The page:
Emily Johnson and Minouk Lim collaborate at the Walker

Categories: Art, Dance
Production Still from FireCliff2 Seoul Courtesy the artist and PKM Gallery .jpg
Courtesy the artist and PKM Gallery | Bartleby Bickle & Meursault, Seoul
Production Still from FireCliff 2, Seoul 2011
The Walker Art Center has acted as a bit of a matchmaker in the pairing of Minouk Lim and Emily Johnson for an interdisciplinary performance, titled "FireCliff 3," that's happening tonight in the museum. 

The one-time event marks the opening of Lim's new exhibition at the museum, "Heat of Shadows," a trio of large-scale video installations about lost memory and the collective unconscious. The show also features a series of wearable sculptures commissioned by the Walker. 
According visual arts curator Clara Kim, over the past few years Lim has been interested in working in the space of theater, and of moving bodies and form. She wanted to collaborate with a choreographer, so the Walker's performing arts department suggested that Emily Johnson might be a good fit.

Production Still from <i>New Town Ghost</i> Courtesy the artist and PKM Gallery .jpg
Courtesy the artist and PKM Gallery | Bartleby Bickle & Meursault, Seoul
Production Still from New Town Ghost, 2005
 "We spent a bunch of time on email talking about the sculptures and video installations that she makes, and ideas of performance and non-performance, creation and non-creation, performativity and ugliness," says Johnson. "Our conversations were all about thoughts that we both have in our work on nature and industry." Through their communication, the two developed a piece based on the idea of landscape and interaction -- both real and imagined.

Because they weren't able to meet in person until very recently, conducting all of their conversations over email and Skype, the process of coming together at the Walker has been about bringing all the elements together and stripping away what isn't necessary.  "Really our time together is very short," Johnson says. "So we're making decisions together quickly, and I think that calls for a certain amount of openness."   

Lim's work draws from an interest in the "present-ness" of the body, and the movement of the body within the landscape. "The body becomes the witness of all these changes. These kinds of very rampant development projects in Seoul, where the memory of places are destroyed as building are torn down as quickly as they're built," Kim says. 
 Courtesy the artist and PKM Gallery.jpg
Courtesy the artist and PKM Gallery | Bartleby Bickle & Meursault, Seoul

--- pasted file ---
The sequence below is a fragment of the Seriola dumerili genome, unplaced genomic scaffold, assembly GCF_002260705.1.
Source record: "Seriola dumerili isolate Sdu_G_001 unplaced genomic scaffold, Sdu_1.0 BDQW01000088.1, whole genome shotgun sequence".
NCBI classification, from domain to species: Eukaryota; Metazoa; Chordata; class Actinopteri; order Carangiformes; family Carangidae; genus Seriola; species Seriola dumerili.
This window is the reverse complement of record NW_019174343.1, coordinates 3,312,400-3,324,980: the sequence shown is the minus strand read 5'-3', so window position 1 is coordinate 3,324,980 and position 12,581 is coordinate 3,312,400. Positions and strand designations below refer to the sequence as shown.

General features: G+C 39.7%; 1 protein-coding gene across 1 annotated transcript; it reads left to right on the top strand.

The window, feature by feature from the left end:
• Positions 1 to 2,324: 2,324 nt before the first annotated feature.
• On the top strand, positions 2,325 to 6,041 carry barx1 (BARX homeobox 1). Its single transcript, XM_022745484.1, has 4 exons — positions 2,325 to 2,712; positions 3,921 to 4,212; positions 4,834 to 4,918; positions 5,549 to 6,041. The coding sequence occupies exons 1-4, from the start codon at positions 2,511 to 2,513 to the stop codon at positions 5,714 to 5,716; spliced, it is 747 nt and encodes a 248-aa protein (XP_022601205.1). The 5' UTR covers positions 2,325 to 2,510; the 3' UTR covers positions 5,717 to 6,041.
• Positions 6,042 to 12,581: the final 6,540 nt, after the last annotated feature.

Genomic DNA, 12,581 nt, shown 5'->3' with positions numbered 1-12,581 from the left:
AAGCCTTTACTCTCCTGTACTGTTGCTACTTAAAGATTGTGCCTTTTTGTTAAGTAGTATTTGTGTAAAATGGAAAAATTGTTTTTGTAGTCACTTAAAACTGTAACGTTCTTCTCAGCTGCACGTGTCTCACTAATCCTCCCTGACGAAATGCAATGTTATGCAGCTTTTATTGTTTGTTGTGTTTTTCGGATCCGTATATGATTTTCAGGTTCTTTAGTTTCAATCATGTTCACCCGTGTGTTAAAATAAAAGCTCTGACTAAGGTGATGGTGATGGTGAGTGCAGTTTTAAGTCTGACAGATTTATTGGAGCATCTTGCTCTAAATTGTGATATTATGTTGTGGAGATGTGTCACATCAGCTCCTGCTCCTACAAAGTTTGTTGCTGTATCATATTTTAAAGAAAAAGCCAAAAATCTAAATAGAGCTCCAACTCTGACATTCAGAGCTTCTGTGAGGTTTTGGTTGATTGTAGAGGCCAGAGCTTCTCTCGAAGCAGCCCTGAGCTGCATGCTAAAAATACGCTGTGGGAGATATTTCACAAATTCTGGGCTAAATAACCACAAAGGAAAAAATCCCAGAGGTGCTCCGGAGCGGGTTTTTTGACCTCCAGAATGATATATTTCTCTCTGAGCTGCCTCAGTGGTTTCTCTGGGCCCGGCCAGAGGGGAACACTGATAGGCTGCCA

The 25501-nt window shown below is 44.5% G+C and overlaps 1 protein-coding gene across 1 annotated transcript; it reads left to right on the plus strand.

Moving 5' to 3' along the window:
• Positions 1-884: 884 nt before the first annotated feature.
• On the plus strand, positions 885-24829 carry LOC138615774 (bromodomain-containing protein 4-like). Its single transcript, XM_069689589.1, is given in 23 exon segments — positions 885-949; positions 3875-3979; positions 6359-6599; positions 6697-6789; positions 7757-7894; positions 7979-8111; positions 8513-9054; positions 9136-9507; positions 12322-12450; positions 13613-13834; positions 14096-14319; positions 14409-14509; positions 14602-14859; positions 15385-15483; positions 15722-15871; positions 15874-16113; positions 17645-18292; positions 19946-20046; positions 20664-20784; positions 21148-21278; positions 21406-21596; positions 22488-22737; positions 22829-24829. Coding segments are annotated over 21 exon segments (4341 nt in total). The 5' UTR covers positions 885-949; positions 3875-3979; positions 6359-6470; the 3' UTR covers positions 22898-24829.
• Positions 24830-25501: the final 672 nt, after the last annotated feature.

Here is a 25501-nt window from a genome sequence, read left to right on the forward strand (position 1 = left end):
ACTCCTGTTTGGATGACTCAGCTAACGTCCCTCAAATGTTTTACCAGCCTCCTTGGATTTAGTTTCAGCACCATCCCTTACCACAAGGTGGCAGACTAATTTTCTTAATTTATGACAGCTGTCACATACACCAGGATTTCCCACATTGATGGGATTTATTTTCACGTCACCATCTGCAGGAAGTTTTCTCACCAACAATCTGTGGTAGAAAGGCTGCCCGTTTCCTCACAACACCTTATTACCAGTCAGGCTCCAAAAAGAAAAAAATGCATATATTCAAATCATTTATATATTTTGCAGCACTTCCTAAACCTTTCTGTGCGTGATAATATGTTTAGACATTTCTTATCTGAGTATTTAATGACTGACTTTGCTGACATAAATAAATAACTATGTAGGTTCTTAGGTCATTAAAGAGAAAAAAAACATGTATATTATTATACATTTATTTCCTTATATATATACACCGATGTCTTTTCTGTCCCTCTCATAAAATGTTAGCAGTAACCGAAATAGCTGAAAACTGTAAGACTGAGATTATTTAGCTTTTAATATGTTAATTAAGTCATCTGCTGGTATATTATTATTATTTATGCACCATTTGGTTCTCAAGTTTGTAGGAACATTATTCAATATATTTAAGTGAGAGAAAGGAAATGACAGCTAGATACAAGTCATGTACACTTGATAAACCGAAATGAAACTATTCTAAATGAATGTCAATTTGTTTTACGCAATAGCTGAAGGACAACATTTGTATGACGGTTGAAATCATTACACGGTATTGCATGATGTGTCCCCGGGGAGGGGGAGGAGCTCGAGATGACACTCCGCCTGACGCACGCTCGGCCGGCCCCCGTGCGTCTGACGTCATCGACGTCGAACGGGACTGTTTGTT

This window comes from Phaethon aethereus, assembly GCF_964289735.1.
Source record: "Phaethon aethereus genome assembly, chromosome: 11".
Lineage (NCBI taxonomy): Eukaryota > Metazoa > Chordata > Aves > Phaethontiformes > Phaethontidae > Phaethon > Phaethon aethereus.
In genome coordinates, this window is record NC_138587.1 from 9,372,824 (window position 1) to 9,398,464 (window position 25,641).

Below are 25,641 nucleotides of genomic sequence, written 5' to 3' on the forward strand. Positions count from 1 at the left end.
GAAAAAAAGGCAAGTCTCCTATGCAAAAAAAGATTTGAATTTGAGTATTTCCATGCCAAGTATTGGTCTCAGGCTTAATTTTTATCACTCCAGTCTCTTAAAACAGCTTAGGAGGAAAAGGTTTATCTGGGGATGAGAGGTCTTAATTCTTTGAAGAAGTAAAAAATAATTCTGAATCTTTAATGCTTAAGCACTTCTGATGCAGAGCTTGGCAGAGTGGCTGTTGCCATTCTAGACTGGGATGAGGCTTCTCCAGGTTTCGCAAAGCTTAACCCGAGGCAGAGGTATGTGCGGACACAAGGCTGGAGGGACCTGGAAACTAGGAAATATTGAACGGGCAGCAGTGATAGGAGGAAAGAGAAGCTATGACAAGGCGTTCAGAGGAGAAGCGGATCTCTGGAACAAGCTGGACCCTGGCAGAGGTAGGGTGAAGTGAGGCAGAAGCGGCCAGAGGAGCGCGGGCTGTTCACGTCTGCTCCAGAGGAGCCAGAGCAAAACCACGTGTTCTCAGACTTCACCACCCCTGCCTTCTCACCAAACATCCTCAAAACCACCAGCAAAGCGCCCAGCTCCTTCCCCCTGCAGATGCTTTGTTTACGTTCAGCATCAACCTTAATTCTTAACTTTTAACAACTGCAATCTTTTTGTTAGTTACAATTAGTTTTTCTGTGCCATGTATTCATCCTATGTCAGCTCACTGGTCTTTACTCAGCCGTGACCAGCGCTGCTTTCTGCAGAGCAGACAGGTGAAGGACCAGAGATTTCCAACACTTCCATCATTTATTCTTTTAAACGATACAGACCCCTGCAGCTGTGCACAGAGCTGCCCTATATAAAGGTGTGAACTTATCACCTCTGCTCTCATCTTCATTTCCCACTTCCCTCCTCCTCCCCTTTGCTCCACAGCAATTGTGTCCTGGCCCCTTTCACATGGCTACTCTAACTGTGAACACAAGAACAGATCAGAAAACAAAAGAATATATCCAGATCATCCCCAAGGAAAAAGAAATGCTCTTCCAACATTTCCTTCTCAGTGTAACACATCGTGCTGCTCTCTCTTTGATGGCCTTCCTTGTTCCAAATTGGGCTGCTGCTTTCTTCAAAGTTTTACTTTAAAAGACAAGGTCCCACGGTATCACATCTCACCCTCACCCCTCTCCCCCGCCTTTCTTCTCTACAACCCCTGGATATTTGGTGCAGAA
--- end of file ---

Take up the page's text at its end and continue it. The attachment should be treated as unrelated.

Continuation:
Still from FireCliff 1, Madrid 2010

In "FireCliff 3," dancers adorn Lim's wearable sculptures. Made of thermofoam and a combination of natural and synthetic materials -- feather, cuttle fish bone, blades of an electric fan -- the sculptures represent ruins of an industrial society. "She's imagining an apocalyptic landscape where nature as we know it doesn't exist," Kim says. As the performers move, an infrared camera follows them.  

"The movement is a range of very pedestrian and still moments," Johnson says. "Arwen Wilder is one of the performers, and she is improvising a lot based on the idea of being this other landscape. Her impulses that generate movement are really imagistic. She's imagining landscape, and trying to be landscape. They're very expansive in a way, and very detailed."

The movement is also task-oriented in the way the dancers work with the wearable art, which act as protective shields that are both natural and industrial at the same time. "There's a big mix of how we are interacting with the sculptures. The bodies are as much a part of the installation as any other part," Johnson says.  

IF YOU GO:

"FireCliff 3"
Burnet Gallery, the Walker Art Center
7 p.m.
Free, required tickets will become available starting at 6 p.m. at the Bazinet Garden Lobby desk


Johnson is also performing with BodyCartography Project this weekend, which has another gallery performance in the Friedman Gallery May 31 through June 3. Tickets to those performances are free this evening, and free with gallery admission on 3 to 5 p.m. Friday, and 11 a.m. to 5 p.m. Saturday and Sunday.

Location Info

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Walker Art Center

1750 Hennepin Ave., Minneapolis, MN

Category: Film


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